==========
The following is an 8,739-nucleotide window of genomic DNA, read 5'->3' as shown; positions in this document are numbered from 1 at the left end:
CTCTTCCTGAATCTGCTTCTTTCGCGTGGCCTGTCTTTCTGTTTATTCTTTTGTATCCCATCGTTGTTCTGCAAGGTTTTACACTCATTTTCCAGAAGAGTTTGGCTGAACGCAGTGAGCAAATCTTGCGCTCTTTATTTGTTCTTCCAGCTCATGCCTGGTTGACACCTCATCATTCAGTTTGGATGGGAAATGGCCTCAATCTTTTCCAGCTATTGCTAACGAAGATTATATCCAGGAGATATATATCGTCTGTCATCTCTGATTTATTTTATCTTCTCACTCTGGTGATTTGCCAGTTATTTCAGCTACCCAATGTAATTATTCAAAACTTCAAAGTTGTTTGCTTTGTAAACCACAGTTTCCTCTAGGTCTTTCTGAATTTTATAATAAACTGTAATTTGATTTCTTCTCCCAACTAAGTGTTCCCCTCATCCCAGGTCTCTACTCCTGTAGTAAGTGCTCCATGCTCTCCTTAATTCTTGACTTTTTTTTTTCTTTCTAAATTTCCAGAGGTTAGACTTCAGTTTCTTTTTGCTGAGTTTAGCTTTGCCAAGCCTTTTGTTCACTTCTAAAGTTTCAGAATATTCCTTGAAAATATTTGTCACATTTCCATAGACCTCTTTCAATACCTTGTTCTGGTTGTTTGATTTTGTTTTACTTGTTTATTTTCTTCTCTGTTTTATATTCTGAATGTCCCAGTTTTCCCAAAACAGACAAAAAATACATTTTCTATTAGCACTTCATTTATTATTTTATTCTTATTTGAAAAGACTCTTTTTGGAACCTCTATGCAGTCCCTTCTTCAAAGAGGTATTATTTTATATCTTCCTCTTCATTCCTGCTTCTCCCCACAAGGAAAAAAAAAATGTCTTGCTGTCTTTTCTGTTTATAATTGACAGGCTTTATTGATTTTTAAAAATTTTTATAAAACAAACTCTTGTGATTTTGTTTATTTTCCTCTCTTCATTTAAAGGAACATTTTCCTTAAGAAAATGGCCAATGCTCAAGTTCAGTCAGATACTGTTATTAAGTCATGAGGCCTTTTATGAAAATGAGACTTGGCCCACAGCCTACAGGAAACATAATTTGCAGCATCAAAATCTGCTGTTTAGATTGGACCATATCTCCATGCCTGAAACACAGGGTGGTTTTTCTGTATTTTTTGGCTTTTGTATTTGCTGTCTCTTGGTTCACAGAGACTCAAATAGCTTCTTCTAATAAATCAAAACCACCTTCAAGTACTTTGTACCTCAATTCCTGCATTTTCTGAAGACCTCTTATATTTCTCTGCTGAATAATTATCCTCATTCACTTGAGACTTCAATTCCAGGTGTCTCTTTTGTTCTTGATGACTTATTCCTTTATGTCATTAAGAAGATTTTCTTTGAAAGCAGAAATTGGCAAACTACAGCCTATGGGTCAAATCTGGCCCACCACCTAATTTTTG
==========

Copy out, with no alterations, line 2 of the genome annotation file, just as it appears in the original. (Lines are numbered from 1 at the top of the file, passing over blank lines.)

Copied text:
CTCTTCCTGAATCTGCTTCTTTCGCGTGGCCTGTCTTTCTGTTTATTCTTTTGTATCCCATCGTTGTTCTGCAAGGTTTTACACTCATTTTCCAGAAGAGTTTGGCTGAACGCAGTGAGCAAATCTTGCGCTCTTTATTTGTTCTTCCAGCTCATGCCTGGTTGACACCTCATCATTCAGTTTGGATGGGAAATGGCCTCAATCTTTTCCAGCTATTGCTAACGAAGATTATATCCAGGAGATATATATCGTCTGTCATCTCTGATTTATTTTATCTTCTCACTCTGGTGATTTGCCAGTTATTTCAGCTACCCAATGTAATTATTCAAAACTTCAAAGTTGTTTGCTTTGTAAACCACAGTTTCCTCTAGGTCTTTCTGAATTTTATAATAAACTGTAATTTGATTTCTTCTCCCAACTAAGTGTTCCCCTCATCCCAGGTCTCTACTCCTGTAGTAAGTGCTCCATGCTCTCCTTAATTCTTGACTTTTTTTTTTCTTTCTAAATTTCCAGAGGTTAGACTTCAGTTTCTTTTTGCTGAGTTTAGCTTTGCCAAGCCTTTTGTTCACTTCTAAAGTTTCAGAATATTCCTTGAAAATATTTGTCACATTTCCATAGACCTCTTTCAATACCTTGTTCTGGTTGTTTGATTTTGTTTTACTTGTTTATTTTCTTCTCTGTTTTATATTCTGAATGTCCCAGTTTTCCCAAAACAGACAAAAAATACATTTTCTATTAGCACTTCATTTATTATTTTATTCTTATTTGAAAAGACTCTTTTTGGAACCTCTATGCAGTCCCTTCTTCAAAGAGGTATTATTTTATATCTTCCTCTTCATTCCTGCTTCTCCCCACAAGGAAAAAAAAAATGTCTTGCTGTCTTTTCTGTTTATAATTGACAGGCTTTATTGATTTTTAAAAATTTTTATAAAACAAACTCTTGTGATTTTGTTTATTTTCCTCTCTTCATTTAAAGGAACATTTTCCTTAAGAAAATGGCCAATGCTCAAGTTCAGTCAGATACTGTTATTAAGTCATGAGGCCTTTTATGAAAATGAGACTTGGCCCACAGCCTACAGGAAACATAATTTGCAGCATCAAAATCTGCTGTTTAGATTGGACCATATCTCCATGCCTGAAACACAGGGTGGTTTTTCTGTATTTTTTGGCTTTTGTATTTGCTGTCTCTTGGTTCACAGAGACTCAAATAGCTTCTTCTAATAAATCAAAACCACCTTCAAGTACTTTGTACCTCAATTCCTGCATTTTCTGAAGACCTCTTATATTTCTCTGCTGAATAATTATCCTCATTCACTTGAGACTTCAATTCCAGGTGTCTCTTTTGTTCTTGATGACTTATTCCTTTATGTCATTAAGAAGATTTTCTTTGAAAGCAGAAATTGGCAAACTACAGCCTATGGGTCAAATCTGGCCCACCACCTAATTTTTG